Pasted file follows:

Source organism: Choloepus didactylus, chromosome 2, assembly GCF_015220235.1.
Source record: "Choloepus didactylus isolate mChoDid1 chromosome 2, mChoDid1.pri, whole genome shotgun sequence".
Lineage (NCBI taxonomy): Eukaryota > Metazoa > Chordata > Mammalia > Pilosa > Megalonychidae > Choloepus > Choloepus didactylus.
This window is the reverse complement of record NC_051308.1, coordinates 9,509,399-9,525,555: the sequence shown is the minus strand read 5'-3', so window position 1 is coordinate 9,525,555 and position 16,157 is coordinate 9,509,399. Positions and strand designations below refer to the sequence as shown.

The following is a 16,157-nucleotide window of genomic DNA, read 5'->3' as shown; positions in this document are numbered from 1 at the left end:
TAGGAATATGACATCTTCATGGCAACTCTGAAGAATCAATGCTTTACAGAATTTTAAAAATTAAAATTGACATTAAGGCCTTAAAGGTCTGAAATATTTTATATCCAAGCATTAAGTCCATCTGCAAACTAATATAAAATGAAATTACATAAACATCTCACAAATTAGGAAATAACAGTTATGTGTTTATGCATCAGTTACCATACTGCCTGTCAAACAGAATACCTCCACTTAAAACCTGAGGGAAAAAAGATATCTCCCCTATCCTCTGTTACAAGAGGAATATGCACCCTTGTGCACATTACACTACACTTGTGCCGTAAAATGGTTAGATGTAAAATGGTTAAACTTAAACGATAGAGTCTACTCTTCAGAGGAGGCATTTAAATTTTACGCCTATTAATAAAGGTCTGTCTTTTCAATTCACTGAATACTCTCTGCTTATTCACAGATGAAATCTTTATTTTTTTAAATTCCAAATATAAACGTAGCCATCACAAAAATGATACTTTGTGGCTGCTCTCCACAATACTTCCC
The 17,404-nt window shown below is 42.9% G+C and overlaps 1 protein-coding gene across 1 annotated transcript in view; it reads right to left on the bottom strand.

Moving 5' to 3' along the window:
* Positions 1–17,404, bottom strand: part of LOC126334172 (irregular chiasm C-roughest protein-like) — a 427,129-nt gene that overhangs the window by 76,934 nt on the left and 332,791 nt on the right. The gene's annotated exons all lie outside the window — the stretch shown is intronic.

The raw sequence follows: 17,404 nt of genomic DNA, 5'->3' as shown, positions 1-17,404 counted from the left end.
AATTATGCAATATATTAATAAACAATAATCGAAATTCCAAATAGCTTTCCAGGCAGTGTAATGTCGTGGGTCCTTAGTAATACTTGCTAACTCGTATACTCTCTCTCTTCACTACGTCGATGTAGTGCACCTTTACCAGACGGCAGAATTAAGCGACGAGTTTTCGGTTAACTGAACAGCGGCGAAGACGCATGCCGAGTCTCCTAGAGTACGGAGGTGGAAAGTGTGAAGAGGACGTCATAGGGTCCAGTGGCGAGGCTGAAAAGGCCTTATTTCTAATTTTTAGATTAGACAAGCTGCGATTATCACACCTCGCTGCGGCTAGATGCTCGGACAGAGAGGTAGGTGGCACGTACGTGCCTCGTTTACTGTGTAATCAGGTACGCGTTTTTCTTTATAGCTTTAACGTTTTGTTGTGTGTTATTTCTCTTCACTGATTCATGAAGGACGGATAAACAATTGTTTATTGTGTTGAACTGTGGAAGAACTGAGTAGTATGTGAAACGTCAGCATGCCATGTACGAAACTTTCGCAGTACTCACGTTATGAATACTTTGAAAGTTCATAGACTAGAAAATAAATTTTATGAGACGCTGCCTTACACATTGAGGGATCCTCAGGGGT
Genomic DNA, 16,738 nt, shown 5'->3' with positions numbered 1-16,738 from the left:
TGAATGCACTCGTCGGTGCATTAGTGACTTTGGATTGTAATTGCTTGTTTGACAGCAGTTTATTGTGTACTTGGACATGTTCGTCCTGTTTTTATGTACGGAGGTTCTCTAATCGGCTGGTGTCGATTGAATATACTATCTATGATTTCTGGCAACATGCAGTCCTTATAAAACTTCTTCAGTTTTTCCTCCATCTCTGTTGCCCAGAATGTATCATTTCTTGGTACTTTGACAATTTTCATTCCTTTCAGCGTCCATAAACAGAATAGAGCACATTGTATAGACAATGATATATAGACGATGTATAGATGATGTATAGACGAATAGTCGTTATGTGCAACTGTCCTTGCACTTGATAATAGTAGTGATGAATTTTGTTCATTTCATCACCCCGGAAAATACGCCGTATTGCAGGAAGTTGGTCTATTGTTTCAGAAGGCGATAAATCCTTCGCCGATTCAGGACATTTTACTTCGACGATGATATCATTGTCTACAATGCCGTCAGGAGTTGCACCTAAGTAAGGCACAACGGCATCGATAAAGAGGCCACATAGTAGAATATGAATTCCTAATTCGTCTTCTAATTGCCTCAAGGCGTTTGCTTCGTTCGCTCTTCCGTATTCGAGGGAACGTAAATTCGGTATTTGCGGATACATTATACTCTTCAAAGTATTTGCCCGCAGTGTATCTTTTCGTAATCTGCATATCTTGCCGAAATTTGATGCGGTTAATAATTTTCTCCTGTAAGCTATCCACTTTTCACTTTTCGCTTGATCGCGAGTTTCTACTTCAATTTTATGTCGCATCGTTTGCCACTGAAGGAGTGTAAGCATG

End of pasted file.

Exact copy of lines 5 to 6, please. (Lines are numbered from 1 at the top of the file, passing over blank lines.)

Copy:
The following is a 16,157-nucleotide window of genomic DNA, read 5'->3' as shown; positions in this document are numbered from 1 at the left end:
TAGGAATATGACATCTTCATGGCAACTCTGAAGAATCAATGCTTTACAGAATTTTAAAAATTAAAATTGACATTAAGGCCTTAAAGGTCTGAAATATTTTATATCCAAGCATTAAGTCCATCTGCAAACTAATATAAAATGAAATTACATAAACATCTCACAAATTAGGAAATAACAGTTATGTGTTTATGCATCAGTTACCATACTGCCTGTCAAACAGAATACCTCCACTTAAAACCTGAGGGAAAAAAGATATCTCCCCTATCCTCTGTTACAAGAGGAATATGCACCCTTGTGCACATTACACTACACTTGTGCCGTAAAATGGTTAGATGTAAAATGGTTAAACTTAAACGATAGAGTCTACTCTTCAGAGGAGGCATTTAAATTTTACGCCTATTAATAAAGGTCTGTCTTTTCAATTCACTGAATACTCTCTGCTTATTCACAGATGAAATCTTTATTTTTTTAAATTCCAAATATAAACGTAGCCATCACAAAAATGATACTTTGTGGCTGCTCTCCACAATACTTCCC